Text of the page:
Myotubular Trust - Jeans for Genes

Myotubular Trust

The Myotubular Trust supports and helps families at various stages of living with the rare conditions myotubular and centronuclear myopathy. The charity brings families together and provides contacts with and advice from leading experts in the condition. It has funded 16 major research grants internationally and is behind three current clinical trials. This year, The Myotubular Trust received Jeans for Genes funding to help them continue their important work.

Images of Ruben have been shared with his parent’s permission. The title image shows a Myotubular Trust Family Conference. The rights to this image are owned by The Myotubular Trust

The commonest form of the two, myotubular myopathy, is a rare x-linked muscular condition, which means it affects mainly boys (estimated to be one in 50,000) and is inherited from their mothers. It is usually diagnosed in the new-born period and causes general muscle weakness, in particular swallowing and breathing difficulties. Many boys will need mechanical ventilation to survive and tube feeding. One third of boys will die before their first birthday and only a small minority will reach the age of ten.

New parents find themselves suddenly coping with a cruel and heart-breaking condition and rely on much needed support and advice from the Myotubular Trust.

Anne Lennox, Chief Executive of the Myotubular Trust, explains: “Myotubular myopathy affects all muscles in the body particularly swallowing and coughing, which are our greatest life-saving skills. It is a 24/7 job looking after someone with the condition. You can’t even go to the loo as they might have trouble swallowing while you are gone. You can be suctioning their airways every five minutes and if your child has a cold it can lead to pneumonia. It is a cruel postcode lottery as to what care families get.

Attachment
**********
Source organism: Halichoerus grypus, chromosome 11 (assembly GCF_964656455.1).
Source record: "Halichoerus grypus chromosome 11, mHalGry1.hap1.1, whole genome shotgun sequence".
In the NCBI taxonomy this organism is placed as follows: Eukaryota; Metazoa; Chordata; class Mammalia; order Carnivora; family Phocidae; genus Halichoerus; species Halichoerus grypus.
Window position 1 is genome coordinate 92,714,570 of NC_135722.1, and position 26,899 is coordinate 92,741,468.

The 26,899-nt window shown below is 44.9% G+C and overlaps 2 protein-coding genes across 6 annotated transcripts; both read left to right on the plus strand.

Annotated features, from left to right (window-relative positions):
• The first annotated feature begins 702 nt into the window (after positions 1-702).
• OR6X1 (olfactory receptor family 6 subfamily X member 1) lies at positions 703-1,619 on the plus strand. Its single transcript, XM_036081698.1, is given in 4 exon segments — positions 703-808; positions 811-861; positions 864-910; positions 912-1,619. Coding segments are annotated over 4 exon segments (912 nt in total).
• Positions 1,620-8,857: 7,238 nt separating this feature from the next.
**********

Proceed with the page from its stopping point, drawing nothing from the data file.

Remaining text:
“As a charity we help families at all stages, at diagnosis, choosing specialist equipment for the home and we can link parents to a specialist. We go into schools and help with care packages, support families through bereavement, pregnancy planning and a variety of genetic advice.

“The condition is severe, and families are living with a level of danger, but these are bright little boys and what they lack in strength they make up for in personality. We are very grateful to Jeans for Genes for their funding.”

Fundraising for Jeans for Genes means we can provide a grant to the Myotubular Trust to help families like Rubén’s.

Sian Carson’s son Rubén was diagnosed with myotubular myopathy at six months old. Sian, 28, a community support worker from Liverpool, says her son lived “a full and fabulous life”. He had defied doctors’ predictions and could walk with support, eat three meals a day and was a “happy cheeky little boy”. But Rubén sadly died in February 2021, aged three, after complications arising from an infection.

Sian says: “After a healthy pregnancy, Rubén was born blue and lifeless. Doctors began CPR and around 20 people ran into the room. First we were told he had brain damage, as changes could be seen on an MRI of the brain, then he had a virus and struggled to breathe. He was extremely unwell and needed ventilation and a feeding tube.”